Josephine Abaijah

From Wikipedia, the free encyclopedia
Jump to: navigation, search

Dame Josephine Abaijah, GCL, DBE (born 1944, Misima, Papua New Guinea) was the first woman to be elected to the Papua New Guinea House of Assembly, in 1972.[1] She was the only woman elected at that time.[2]

She was re-elected in 1977, and stood unsuccessfully for a third term in 1982. After fifteen years out of Parliament, she was elected once more in 1997.[3]

She founded and led the Papua Besena movement, which agitated unsuccessfully for Papua to become a completely independent country on its own instead of being linked with New Guinea as Papua New Guinea.[4] She expressed support for Colonel Sitiveni Rabuka's military coup in Fiji in 1987.[5][why?]

Asked by the Pacific Journalism Review for her opinion as to why there were (in 1995) no women in Papua New Guinea's Parliament, she stated:

"I maintain that I will not give money to somebody to vote for me. So I think that's one big reason. The men can get money, the men can bribe. We are finding it very difficult for women to go around bribing people. I think this is where the country is going nowhere because here there is a lot of bribes, there is a lot of corruption, something that women don't want in this country."[6]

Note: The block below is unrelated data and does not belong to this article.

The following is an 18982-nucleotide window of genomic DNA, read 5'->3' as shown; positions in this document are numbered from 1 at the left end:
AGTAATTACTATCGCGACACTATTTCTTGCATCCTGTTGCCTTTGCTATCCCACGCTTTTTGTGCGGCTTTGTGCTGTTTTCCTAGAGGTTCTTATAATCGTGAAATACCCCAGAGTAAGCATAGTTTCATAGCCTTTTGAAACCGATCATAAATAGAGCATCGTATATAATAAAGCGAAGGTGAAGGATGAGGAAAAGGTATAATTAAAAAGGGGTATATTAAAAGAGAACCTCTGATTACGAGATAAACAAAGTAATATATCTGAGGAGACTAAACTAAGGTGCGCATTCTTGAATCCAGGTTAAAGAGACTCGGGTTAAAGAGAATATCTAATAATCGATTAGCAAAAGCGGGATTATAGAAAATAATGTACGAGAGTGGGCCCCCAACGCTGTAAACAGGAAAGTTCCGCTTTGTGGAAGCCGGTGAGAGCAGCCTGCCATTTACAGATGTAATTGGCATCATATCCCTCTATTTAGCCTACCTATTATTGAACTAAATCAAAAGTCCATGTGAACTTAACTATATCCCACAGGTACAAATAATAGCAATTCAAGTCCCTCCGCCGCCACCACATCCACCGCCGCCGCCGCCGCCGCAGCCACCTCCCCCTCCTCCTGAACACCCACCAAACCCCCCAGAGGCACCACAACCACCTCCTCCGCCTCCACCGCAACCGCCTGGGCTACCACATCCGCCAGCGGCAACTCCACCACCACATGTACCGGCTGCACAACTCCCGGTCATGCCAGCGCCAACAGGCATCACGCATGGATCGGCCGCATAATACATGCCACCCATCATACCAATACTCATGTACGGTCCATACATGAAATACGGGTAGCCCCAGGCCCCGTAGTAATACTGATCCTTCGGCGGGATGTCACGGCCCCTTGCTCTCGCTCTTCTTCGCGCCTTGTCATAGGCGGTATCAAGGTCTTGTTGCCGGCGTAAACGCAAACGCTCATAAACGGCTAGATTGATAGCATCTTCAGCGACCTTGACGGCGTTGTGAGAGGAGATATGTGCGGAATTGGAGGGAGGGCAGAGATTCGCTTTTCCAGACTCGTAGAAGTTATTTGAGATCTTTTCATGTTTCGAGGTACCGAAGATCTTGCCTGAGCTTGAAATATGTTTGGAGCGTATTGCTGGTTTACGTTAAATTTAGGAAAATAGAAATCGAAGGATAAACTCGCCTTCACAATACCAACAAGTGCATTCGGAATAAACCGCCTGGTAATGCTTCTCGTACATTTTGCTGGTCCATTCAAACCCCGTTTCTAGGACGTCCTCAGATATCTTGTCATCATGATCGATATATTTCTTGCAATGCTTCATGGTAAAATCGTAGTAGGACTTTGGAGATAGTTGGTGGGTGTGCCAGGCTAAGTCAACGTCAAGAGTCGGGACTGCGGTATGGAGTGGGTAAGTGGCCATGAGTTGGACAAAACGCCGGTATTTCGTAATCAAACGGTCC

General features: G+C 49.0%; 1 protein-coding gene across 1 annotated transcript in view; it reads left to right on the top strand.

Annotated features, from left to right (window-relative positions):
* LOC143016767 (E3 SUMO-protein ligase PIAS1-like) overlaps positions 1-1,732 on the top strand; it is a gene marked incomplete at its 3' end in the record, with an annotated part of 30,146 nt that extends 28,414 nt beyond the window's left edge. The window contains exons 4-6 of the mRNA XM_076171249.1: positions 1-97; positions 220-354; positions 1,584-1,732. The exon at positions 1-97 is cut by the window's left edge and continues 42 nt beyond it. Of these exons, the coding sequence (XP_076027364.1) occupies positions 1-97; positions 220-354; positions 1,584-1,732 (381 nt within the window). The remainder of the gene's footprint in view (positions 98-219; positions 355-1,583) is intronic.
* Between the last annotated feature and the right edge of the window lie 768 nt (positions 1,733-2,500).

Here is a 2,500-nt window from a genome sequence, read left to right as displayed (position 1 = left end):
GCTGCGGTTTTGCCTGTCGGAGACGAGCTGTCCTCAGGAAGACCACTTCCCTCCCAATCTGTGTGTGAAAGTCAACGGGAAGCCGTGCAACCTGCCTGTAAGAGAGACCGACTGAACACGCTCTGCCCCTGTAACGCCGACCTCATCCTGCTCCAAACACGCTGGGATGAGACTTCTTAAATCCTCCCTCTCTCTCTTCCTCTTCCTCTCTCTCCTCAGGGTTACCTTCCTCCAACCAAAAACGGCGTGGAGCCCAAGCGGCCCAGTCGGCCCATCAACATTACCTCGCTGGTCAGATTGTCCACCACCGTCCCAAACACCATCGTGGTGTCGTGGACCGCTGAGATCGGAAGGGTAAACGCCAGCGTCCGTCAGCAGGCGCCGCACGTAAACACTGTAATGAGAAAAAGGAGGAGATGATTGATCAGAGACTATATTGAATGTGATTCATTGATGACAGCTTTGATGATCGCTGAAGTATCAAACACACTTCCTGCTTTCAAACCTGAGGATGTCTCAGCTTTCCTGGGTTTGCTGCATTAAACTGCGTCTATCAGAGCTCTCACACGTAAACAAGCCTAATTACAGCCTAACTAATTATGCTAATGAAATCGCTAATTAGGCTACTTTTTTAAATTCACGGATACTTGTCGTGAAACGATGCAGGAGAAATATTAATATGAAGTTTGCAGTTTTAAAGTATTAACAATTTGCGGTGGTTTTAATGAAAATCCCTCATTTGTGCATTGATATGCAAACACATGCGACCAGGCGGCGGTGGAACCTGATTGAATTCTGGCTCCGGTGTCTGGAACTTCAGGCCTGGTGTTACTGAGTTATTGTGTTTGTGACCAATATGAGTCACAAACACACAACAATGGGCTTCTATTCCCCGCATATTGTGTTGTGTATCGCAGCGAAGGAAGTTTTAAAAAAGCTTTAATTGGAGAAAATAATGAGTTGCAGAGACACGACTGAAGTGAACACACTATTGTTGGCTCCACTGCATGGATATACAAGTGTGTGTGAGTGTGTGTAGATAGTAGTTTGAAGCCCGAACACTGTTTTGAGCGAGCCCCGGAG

Regarding the condition of women, she told the Review:

"Now women can't go from their homes to their gardens because of fear of being raped. It's unfortunate. I don't want to paint a picture that is negative -- this is my country and when I talk about it I want to give a good picture of it -- because I want to be proud of it. But how can I be proud of it when these are things that are happening?"[7]

Her autobiography, A Thousand Coloured Dreams,[8] was published in 1991.


  1. ^ Brij V. Lal, Kate Fortune. The Pacific Islands: An Encyclopedia. Published by University of Hawaii Press, 2000. pg 297.
  2. ^ John D. Waiko, A Short History of Papua New Guinea, Oxford University Press, 2001 [1993], ISBN 0-19-553164-7, p.182
  3. ^ Sepoe, Orovu, "To make a difference: Realities of women’s participation in Papua New Guinea politics", Development Bulletin, no. 59, 2002, page 40 (Electronic version)
  4. ^ "The Reluctant Nation", Time magazine, September 29, 1975
  5. ^ Brij V. Lal, Broken waves: a history of the Fiji Islands in the twentieth century, University of Hawaii Press, 1992, ISBN 0-8248-1418-5, pp. 293-94
  6. ^ "Papua New Guinea: Under the Spell", Pacific Journalism Review, Vol 2, #1 (November 1995)
  7. ^ Pacific Journalism Review, ibid.
  8. ^ Abaijah, Josephine and Dr. Eric Wright, A Thousand Coloured Dreams: The Story of a Young Girl Growing up in Papua, Dellasta Pacific. Mount Waverley, Victoria, 1991

External links[edit]